- The Chicago Fire won away from home for the first time in more than two years, showing signs of revival; Toronto FC, NYCFC, Seattle Sounders all net important results.
Even for a league with as much instability as MLS, it’s amazing to look at the Eastern Conference table this week and realize that, yes, the Chicago Fire may actually be a relevant team as the season rolls into its final stage.
The struggles of Vejlko Paunovic’s side were apparent through most of the season, as the team labored to get results of any kind while sinking to the foot of MLS’s overall standings. Then, in true MLS fashion, everything seemed to change in an instant. The Fire looked completely dominant on Saturday, getting a 3-0 win at Montreal with goals from new addition Luis Solignac, a goal-line redirection from David Accam (via Arturo Alvarez), and a capper from defender Matt Polster.
The result in the context of this season alone is surprising and worthy of conversation. But even from a much wider angle, this was a notable victory—it’s the first away win for Chicago since it beat the New England Revolution 1-0 on July 12, 2014. That’s right, the Fire hadn’t won an away match in over two years.
Looking at the rosters from that match at Gillette Stadium 772 days ago, it becomes clear not just why the Fire have struggled and are only just now starting to show signs of life, but also why the New England Revolution have sunk farther and farther into the bottom half of MLS since their run to the MLS Cup final later that same year.
Of the 18 players on Chicago’s gameday roster for that 2014 win, only one (!) made a repeat appearance on Saturday, and that is goalkeeper Sean Johnson. Even in a league with as much fluctuation as MLS, having that much roster turnover makes it that much harder for the team to build an identity, or a style of play on which to fall back when trying to grind out results in uncomfortable situations. Paunovic has had his struggles so far in his first year as an MLS coach, but it does seem like the Fire are at least trying to build something now.
For the Revolution, the problem is almost entirely the opposite. Twelve of the Revolution’s 18-player gameday squad remain on the team as of this week’s 2-0 loss to the Columbus crew, including five of the starting 11. And that’s not counting Lee Nguyen, who was a key piece on the 2014 Revs but didn’t play in the Fire’s win back then.
While the Fire have rebuilt from scratch, the Revolution have hardly changed at all, instead opting for targeted fixes at specific positions instead of a natural, team-wise evolution. The team won Jermaine Jones (Ironically enough, over the Fire) in a blind draw, and he helped them salvage the team’s disappointing 2015 campaign. After 2016 got off to a rocky start, the Revs traded a heap of assets for Columbus’ DP striker Kei Kamara–an acquisition that hasn’t worked out nearly as well so far.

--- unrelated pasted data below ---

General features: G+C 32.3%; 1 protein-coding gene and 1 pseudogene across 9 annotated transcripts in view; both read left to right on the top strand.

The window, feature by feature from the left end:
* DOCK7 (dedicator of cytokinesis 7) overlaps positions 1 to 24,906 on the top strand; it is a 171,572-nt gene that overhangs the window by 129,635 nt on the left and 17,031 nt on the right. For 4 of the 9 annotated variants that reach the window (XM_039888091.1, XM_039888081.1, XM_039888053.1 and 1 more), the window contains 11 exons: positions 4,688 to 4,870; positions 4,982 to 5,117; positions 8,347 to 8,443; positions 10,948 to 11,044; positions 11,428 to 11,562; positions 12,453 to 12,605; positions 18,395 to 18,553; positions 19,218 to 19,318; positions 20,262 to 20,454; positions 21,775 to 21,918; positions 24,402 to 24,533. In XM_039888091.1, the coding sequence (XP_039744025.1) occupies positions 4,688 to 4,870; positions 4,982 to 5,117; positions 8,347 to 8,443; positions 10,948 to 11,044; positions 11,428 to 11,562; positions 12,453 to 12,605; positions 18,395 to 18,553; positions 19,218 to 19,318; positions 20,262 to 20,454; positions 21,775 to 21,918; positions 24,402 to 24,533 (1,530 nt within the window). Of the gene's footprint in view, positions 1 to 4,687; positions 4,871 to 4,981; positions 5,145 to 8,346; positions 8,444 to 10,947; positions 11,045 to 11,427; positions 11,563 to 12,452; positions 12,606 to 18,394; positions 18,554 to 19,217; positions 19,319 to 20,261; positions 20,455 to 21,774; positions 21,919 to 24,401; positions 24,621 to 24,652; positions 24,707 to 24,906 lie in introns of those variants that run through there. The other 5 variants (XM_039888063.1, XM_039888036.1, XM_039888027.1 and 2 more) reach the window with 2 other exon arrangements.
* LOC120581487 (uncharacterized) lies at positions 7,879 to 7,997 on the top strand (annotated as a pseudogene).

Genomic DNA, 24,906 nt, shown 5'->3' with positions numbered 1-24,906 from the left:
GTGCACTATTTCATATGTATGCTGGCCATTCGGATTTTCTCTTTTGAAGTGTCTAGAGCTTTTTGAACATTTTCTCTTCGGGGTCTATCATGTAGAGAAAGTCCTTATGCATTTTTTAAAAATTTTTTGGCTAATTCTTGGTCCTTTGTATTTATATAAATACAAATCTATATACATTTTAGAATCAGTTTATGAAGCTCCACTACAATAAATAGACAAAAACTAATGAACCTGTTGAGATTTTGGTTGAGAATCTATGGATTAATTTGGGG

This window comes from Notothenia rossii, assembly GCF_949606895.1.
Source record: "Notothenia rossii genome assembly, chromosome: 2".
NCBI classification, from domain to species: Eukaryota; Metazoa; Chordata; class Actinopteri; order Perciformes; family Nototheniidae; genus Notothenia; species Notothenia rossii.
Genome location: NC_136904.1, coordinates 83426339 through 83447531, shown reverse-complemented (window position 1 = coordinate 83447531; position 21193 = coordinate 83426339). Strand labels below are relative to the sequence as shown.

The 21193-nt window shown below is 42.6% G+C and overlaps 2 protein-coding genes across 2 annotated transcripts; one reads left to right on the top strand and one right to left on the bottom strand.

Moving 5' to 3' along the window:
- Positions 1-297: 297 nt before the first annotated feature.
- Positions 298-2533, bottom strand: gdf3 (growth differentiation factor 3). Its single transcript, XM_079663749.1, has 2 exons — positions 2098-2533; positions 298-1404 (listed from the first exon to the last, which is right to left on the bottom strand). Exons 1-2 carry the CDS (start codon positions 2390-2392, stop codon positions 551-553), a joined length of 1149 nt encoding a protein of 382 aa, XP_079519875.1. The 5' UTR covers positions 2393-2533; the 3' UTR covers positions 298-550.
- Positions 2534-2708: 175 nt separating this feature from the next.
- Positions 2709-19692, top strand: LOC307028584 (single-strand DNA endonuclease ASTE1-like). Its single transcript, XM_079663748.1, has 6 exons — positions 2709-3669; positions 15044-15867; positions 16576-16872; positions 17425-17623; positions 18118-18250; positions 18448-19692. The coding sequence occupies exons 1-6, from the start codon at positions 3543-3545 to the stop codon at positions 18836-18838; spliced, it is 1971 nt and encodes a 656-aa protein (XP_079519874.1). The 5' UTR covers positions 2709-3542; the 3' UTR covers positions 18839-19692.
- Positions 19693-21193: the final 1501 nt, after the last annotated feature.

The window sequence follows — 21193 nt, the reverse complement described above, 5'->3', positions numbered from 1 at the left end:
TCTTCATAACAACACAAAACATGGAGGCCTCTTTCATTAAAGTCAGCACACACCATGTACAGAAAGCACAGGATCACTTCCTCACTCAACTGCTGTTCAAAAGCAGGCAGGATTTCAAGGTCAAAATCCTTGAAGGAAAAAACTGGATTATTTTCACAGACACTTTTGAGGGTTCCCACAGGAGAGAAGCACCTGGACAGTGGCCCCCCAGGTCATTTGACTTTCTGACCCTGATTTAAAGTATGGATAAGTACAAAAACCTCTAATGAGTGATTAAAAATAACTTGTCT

This difference, between building and standing pat, is a big reason why it’s easy to be far more confident in the Fire than the Revolution at this point in the season. Despite all their struggles, the Fire are only six points out of a playoff spot in the East with at least one game in hand over everybody around them. They have an interesting mix of young players and imports that are finally beginning to learn what it takes to get results in MLS. They have a young coach willing to challenge them in ways they haven’t been challenged over the previous two years.
The Revs, meanwhile, are wearing the year before last’s style to this year’s ball. They’ve been figured out, and after four straight losses it seems like they’re all out of ideas on how to figure out things for themselves.
Offensive player of the week: Cristian Roldan, Seattle Sounders
Roldan came to Seattle with big expectations, and the second-year midfielder is finally starting to fulfill them. Roldan was brilliant in Seattle’s 3-1 Cascadia Cup win over the Portland Timbers on Sunday, putting Clint Dempsey in a great position to double the Sounders’ lead in the second half:
Then scoring this sharp, opportunistic header to put the result beyond doubt:
Defensive player of the week: Ronald Matarrita, NYCFC
New York City FC continued its second-half surge with an impressive win over the LA Galaxy on Saturday, and Matarrita’s relentless energy on the left side of defense was a big reason why. Matarrita made an impact early, playing an integral part in David Villa’s opening goal, then shut down the right side of the Galaxy attack for the remainder of NYCFC’s 1-0 win.
Watch out, MLS. With wins in five of its last six games, TFC seems to have found its footing at the right time. Saturday’s 3-1 away win against the Philadelphia Union displayed all the ways Toronto can hurt you: Sebastian Giovinco magic, set piece efficiency (Drew Moor scored on a header), and an in-form Jozy Altidore’s combo of power and precision.
Rio Tinto Stadium is a tough place to play, but Dallas will still be coming home feeling like it missed an opportunity to get a point after a 1-0 loss on Saturday. This is the type of game where it actually hurts FCD to have such a multi-faceted attack, as it seemed there was no “go-to” option when the going got tough. Still, Dallas remains top of the league–and an MLS Cup favorite.
This year’s Colorado side has never made any illusions about being a dynamic, exciting team, and that showed on Saturday as the Rapids fought to a 0-0 draw against Orlando City. On the plus side, the Rapids’ continually-impressive defense kept dangerous striker Cyle Larin off the scoresheet, no small task considering he entered the game having scored four goals in his last five outings.